Continuing with the series of articles on Product Data Management, we publish this second article describing one of the Autodesk products developed for this area of data management.

To see the previous article, you can click on the following link: What is Product Data Management?

What is Autodesk Vault?
Autodesk Vault is the Autodesk application for Product Data Management, which helps organize, manage and track data from the creation, simulation and documentation processes for design, engineering and construction teams.
With this application you can organize the files and keep them in one location for easy access. The versions of the files are controlled, so that previous versions will not be lost or replaced. The vault will save each version of a file, along with all its dependencies, allowing to track the history of a project while working on it. The properties of the files are saved in the vault for quick search and retrieval.
In a design team, all files and their associated data are normally stored on a server, so that all users have access to that information and its history. Each of the team members must have a user account and their respective password, to provide an adequate security environment.

The application allows the control of the versions of a file, as well as the revisions. If we enter the field of definitions, we have to differentiate a version of a revision in the following way:

  • When a user takes a file, modify and save it again, we have a version change. Normally, these files with their respective changes overwrite the previous state of the file. In Autodesk Vault these versions are generated automatically, without overwriting the previous version. This allows us to have a history of changes.
  • On the other hand, when we needs to generate a revision change, this is accompanied by a process of control, in which several people will be involved, among them: the one who requests the change, the one who manages it, the one who actually does it, the one who reviews it and who approves it. This whole cycle is carried out in a coordinated manner, administered by Autodesk Vault, so that each stage of the process is controlled and duly documented.

How Vault works?

The Autodesk Vault architecture consists of two main components: a client and a server. There are other additional components, such as:

  • Add-ons for applications.
  • The file server.
  • The Job Processor.

When a user needs to create a file, he creates it with the corresponding tool, it can be a 3D model, a drawing, or a general document. Then, a check-in process is done to save the file in Autodesk Vault. This file is then available for other users to consult or even modify.
In the case where a user needs to modify an existing file in Autodesk Vault, the first thing to do is a check-out process, in which Autodesk Vault generates a copy of the original file and saves it in a folder on the user computer. At the same time, it also blocks the copy of the existing file in the vault, so that other users can’t modify that same file during the change process.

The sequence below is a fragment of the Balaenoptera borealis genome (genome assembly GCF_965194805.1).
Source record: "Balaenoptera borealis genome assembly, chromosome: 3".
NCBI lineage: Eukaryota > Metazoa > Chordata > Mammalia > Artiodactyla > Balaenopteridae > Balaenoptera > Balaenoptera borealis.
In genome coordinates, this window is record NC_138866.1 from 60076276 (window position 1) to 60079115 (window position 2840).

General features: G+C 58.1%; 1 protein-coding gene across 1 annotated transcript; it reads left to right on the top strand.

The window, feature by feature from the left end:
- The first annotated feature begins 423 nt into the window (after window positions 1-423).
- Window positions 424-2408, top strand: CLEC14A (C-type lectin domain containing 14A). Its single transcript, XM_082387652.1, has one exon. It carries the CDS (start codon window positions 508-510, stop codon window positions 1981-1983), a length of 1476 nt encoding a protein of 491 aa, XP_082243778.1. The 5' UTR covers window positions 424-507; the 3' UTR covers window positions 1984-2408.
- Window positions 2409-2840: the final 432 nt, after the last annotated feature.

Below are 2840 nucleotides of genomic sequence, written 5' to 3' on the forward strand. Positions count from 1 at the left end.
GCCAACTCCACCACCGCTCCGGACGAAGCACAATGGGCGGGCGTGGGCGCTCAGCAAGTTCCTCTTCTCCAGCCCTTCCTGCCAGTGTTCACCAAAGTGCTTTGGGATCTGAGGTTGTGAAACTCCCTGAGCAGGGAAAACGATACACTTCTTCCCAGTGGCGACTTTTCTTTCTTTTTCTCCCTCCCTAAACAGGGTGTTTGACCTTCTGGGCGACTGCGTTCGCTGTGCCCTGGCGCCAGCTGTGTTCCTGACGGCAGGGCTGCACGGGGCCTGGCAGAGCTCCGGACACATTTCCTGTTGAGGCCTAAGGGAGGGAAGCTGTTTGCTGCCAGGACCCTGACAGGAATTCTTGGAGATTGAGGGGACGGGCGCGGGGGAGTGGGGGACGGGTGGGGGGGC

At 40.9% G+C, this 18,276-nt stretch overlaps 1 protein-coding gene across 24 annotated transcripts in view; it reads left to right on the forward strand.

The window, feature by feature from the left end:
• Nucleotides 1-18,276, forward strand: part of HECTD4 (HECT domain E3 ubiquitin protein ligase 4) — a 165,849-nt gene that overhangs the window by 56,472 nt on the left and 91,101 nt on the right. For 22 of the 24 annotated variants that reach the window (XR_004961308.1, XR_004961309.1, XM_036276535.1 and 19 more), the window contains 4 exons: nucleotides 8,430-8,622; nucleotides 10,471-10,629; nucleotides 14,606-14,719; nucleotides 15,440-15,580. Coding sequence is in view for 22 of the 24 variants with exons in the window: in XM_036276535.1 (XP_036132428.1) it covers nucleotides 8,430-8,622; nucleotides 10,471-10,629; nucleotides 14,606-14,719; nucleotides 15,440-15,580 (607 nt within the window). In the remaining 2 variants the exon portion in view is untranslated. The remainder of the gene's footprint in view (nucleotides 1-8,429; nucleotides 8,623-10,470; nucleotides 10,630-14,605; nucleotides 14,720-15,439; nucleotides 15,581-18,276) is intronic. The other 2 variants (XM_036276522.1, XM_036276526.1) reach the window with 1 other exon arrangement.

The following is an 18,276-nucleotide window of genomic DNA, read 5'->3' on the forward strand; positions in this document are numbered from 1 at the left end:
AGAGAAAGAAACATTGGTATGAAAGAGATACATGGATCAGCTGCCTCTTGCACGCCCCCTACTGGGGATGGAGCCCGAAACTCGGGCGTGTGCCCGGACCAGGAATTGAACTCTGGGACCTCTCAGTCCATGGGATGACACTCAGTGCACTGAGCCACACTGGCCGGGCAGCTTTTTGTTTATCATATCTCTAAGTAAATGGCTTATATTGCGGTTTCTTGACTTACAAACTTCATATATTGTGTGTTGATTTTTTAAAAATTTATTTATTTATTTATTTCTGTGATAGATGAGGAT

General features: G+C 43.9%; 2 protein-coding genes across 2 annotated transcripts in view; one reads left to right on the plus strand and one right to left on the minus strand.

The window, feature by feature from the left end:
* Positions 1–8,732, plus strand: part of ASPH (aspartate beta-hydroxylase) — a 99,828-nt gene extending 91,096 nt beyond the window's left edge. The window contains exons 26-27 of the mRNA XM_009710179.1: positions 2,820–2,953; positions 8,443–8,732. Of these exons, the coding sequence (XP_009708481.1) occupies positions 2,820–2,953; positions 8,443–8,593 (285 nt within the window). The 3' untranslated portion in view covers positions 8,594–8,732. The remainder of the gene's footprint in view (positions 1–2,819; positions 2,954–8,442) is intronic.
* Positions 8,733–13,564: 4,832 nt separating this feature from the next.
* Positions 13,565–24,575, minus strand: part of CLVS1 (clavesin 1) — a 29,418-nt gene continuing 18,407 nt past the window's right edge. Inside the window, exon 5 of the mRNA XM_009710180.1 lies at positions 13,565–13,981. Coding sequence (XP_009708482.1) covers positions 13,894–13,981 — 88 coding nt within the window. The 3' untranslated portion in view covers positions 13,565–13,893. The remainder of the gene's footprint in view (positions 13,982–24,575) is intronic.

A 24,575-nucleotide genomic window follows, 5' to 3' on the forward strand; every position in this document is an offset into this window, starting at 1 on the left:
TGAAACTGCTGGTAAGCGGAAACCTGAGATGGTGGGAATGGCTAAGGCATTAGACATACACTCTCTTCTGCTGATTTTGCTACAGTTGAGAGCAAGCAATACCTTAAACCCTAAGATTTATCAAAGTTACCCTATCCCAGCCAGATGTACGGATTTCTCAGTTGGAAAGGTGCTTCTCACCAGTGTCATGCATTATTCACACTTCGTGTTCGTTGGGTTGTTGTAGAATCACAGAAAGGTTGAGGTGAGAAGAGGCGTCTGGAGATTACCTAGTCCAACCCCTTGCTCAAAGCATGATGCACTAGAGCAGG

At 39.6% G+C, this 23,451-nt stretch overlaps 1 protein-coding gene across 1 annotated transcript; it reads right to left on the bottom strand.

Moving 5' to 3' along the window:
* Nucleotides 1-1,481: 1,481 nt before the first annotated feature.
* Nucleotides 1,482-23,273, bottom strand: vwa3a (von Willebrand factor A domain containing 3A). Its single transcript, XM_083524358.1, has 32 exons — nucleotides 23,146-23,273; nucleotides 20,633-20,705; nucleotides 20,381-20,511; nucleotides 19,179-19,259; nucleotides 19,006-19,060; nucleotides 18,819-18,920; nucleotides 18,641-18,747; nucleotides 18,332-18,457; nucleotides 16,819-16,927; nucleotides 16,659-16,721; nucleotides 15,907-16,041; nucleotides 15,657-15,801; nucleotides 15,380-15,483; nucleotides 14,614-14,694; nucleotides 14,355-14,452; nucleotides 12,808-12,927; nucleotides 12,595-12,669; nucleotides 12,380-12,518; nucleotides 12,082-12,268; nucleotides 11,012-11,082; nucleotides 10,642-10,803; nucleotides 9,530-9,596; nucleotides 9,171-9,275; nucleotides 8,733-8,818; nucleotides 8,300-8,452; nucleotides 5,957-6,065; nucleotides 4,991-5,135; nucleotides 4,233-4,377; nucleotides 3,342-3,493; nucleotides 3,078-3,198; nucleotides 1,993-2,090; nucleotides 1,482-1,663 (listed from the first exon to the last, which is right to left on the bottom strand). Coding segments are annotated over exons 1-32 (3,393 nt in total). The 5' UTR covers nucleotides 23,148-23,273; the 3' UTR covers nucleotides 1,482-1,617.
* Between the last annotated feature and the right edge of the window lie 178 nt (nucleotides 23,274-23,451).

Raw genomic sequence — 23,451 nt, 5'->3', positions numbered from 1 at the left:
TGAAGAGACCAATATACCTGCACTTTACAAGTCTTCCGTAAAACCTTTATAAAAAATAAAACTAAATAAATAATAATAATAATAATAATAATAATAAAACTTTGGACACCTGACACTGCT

This brings several advantages:

  • On the one hand, you never work on the original files, allowing that in any situation that may occur, whether loss, deletion, overwriting, etc., you will always have the possibility of recovering the file in its original state.
  • On the other hand, when any application has an open file, it constantly exchanges information with the file in the place where it is stored. Generally, under usual conditions, this file will be stored on a server within the local network, which is why this exchange of information is done through this network, resulting in an increase in network traffic with the consequence that the application will respond more slowly and, it can be said that, “we will bother” the other users connected to that same network. During the check-out process, Autodesk Vault copies the file to a folder on our local disk, so the exchange of information will be done only within our computer. The application responds faster and we don’t generate continuous traffic on the network.
  • In addition, having the files with which I will work stored locally allows me to work offline from the network and the server, so if the computer is a laptop, I could take it, and the files, with me to another place to work, for example: construction site.
  • I’ll also have the advantage that, while I’m modifying the file, no other user can modify it simultaneously. They’ll only be able to access the file in a read-only copy. What ensures a sequential access to the edition and not in parallel or simultaneous.

When finishing with the necessary modifications, having reconnected the client computer to the network if I had been working offline, I’ll only have to return to the check-in process mentioned above. During this process, Autodesk Vault will save a copy of the modified file, generating a new version of it without erase the previous version. This will allow me to maintain a history of changes and, especially, to control the traceability of those changes.

In the next article we’ll continue with the topic of product data management and we’ll talk about the Autodesk Vault architecture.

To see the next article, you can click in the next link: Product Data Management: ¿What is Autodesk Vault like?